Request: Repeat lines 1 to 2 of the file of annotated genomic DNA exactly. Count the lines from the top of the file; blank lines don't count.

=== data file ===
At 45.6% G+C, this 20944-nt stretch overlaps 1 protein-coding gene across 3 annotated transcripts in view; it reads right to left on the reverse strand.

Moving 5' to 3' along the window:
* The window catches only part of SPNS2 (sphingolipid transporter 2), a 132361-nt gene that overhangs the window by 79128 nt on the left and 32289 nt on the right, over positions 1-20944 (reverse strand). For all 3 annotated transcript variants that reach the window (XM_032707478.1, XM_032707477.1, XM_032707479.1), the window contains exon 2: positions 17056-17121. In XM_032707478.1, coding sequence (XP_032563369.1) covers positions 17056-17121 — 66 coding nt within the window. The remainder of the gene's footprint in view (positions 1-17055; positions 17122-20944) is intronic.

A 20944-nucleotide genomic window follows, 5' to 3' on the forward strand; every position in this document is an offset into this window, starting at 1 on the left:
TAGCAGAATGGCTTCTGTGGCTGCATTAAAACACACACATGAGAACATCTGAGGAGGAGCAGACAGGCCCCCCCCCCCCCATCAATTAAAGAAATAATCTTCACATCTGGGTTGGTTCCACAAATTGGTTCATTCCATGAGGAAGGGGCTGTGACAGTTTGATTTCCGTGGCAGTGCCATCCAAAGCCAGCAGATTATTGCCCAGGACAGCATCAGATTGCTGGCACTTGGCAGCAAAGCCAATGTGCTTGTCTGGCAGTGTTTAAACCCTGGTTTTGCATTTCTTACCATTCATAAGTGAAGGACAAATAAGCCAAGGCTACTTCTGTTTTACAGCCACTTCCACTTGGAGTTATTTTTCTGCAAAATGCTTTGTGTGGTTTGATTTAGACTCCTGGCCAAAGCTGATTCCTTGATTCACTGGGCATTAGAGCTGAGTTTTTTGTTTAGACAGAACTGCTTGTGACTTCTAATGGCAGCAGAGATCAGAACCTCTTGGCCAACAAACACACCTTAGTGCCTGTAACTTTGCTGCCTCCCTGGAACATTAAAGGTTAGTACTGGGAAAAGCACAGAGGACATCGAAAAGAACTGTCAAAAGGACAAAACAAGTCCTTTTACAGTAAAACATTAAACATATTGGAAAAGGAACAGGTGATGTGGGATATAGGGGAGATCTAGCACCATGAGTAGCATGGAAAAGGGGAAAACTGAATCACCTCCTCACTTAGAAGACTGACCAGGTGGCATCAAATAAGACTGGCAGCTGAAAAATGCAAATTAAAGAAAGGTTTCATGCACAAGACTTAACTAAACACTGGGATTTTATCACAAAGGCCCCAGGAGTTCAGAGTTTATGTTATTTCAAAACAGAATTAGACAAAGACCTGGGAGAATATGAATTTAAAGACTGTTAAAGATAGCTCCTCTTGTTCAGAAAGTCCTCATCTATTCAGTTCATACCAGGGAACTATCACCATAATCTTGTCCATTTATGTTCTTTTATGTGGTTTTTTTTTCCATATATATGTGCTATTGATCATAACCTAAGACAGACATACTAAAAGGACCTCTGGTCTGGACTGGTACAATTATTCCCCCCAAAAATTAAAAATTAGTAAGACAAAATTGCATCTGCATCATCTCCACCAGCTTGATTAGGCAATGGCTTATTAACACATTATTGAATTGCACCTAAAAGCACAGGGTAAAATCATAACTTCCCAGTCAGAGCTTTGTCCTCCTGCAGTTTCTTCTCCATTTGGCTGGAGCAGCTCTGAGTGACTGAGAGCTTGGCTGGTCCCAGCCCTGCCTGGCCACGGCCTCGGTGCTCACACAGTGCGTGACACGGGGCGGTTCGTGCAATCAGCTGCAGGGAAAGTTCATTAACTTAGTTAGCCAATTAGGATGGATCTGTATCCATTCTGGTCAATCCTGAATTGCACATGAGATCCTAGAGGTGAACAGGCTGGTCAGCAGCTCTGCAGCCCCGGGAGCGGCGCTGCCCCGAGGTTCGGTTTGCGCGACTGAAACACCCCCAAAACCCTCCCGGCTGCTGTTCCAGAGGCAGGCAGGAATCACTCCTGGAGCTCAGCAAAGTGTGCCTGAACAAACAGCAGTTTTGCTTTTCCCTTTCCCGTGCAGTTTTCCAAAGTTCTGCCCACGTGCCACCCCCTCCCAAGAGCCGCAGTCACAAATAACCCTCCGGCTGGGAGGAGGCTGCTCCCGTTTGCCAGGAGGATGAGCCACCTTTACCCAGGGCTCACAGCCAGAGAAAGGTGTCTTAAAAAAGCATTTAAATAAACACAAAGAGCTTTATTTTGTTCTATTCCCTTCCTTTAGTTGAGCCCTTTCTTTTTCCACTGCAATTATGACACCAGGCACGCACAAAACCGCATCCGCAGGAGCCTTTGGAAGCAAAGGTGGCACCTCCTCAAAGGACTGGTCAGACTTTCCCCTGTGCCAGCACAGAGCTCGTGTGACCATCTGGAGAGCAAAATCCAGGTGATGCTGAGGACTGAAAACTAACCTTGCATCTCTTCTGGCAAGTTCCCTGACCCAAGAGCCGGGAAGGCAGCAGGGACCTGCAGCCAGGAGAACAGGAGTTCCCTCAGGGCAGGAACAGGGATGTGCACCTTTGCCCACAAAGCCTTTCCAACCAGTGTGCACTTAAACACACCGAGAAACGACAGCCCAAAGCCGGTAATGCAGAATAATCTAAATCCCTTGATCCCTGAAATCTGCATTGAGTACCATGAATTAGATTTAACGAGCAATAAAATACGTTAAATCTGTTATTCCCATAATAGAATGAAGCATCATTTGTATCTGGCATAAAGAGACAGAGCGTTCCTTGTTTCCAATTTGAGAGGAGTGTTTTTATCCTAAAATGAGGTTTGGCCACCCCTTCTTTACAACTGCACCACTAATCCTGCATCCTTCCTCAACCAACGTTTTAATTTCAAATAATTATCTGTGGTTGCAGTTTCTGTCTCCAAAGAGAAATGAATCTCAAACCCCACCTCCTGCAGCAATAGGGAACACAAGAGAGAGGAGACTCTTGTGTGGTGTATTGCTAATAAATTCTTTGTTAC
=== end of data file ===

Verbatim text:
At 45.6% G+C, this 20944-nt stretch overlaps 1 protein-coding gene across 3 annotated transcripts in view; it reads right to left on the reverse strand.

Moving 5' to 3' along the window: